So, with that in mind, can I express a meaning of lyric poetry with the paper materials I have at hand? Here are ten iterations as I try to wrap all this together…argh…my brain hurts.
Iteration number one
In which I write “letters to the future”. The idea draws on my love of Yoko Ono’s desire to have “non-artists” participate in making art, as seen in her book Grapefruit. It also draws on the idea of Haiku poetry, in which the writer of the Haiku is part of the Haiku, and the reader of the Haiku is able to insert themselves, too, into the Haiku, as both meet in this river of Haiku which is ever-moving.
I like the idea of writing a letter to the future because since a very young child, I seemed to be aware of a future me, and recall in grade two learning about how years are numbered, and that they advance, and that every year I was a year older, and we were all to do the arithmetic required to calculate how old we would be in the year 2000, and I couldn’t believe that I would ever be 46 years old. It was astonishing. But, at the same time, I must have believed that I would make it that far, because I also on that day made a mental note to myself, tucked back in my brain somewhere, to say hello to myself when I turned 46.
Unfortunately, or maybe fortunately, that bratty part of my brain has kept me company at other times, popping in from time to time to say hi, and again when I turned 66. So, this awareness of time, and time passing, is, if not a constant in my life, definitely a touchstone for me, and has shown up in other ways, for instance when I am travelling in a new place that I’m not likely to return to, I’ll stop myself and remind myself to absorb everything that is around me: sights, smells, sounds, textures. And I say something like: “be here, now”.
So, this awareness I have of time, and time passing, is also something that motivates many poets (and likely artists of all kinds), this knowledge that we are only temporarily in this life, and that every moment really matters in some unique way, and that is what surrounds us “now” will likely be very different at any future time, and that creates in many of us this urge to record the “now” moments so that they can be re-experienced by ourselves or by others at any future time.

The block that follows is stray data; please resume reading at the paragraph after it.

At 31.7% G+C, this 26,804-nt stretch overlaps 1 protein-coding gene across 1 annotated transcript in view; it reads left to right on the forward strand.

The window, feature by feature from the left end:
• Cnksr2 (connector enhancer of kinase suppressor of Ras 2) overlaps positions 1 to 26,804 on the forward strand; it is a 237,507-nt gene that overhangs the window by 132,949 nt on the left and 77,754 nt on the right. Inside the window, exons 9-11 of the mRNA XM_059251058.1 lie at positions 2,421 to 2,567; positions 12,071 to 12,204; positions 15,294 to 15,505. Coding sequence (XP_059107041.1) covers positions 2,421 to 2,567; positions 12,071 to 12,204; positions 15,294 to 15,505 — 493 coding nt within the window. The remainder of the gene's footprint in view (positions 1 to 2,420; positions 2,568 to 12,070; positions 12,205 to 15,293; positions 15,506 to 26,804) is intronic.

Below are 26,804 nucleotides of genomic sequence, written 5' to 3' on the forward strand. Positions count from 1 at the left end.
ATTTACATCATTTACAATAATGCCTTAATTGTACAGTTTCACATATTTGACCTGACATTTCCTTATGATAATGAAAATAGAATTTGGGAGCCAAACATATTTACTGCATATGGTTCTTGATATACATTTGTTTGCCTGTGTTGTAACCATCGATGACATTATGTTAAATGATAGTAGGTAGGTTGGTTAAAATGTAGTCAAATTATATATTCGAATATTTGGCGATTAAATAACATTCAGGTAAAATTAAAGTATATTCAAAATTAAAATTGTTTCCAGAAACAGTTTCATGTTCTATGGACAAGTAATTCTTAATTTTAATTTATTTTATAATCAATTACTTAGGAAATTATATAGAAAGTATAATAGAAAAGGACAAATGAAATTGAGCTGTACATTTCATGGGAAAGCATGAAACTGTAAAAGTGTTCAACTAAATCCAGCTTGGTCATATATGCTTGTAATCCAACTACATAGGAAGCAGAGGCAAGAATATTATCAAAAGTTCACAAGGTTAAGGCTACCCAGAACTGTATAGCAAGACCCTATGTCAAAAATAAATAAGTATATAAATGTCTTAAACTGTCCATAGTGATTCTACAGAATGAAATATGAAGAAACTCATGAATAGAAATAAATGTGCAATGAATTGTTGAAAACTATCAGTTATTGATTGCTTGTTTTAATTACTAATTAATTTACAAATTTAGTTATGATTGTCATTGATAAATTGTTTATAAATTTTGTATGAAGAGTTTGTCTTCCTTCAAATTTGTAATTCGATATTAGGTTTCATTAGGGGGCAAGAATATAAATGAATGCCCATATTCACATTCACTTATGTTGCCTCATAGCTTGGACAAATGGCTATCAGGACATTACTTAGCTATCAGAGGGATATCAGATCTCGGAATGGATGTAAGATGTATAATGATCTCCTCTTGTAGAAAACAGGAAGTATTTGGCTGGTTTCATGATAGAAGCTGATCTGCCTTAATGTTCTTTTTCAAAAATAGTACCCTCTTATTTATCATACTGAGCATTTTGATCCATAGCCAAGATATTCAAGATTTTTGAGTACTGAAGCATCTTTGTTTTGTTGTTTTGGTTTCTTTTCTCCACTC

So, “letters to the future” is an idea that I’d like to try: to write a series of short letters about time and change and connection and disconnection and rivers. Each letter ideally would be “custom” written for specific individuals, but could be generic enough to hand out to anyone I meet. The letters will be put in envelopes made from paper that I have in my cache, and labelled with an instruction like: “do not open until December 8, 2035 (ie, in 14 years); and then inside I would congratulate the recipient for either waiting or being curious enough to not want to wait. And then write a message to that person, and then ask them to write a similar letter to someone else, anyone else, their choice, with an instruction on the outside indicating when it is to be opened.
How does this answer my question: what is a lyric poem? A lyric poem is a meaningful conversation across time between the writers and the readers.
iteration number two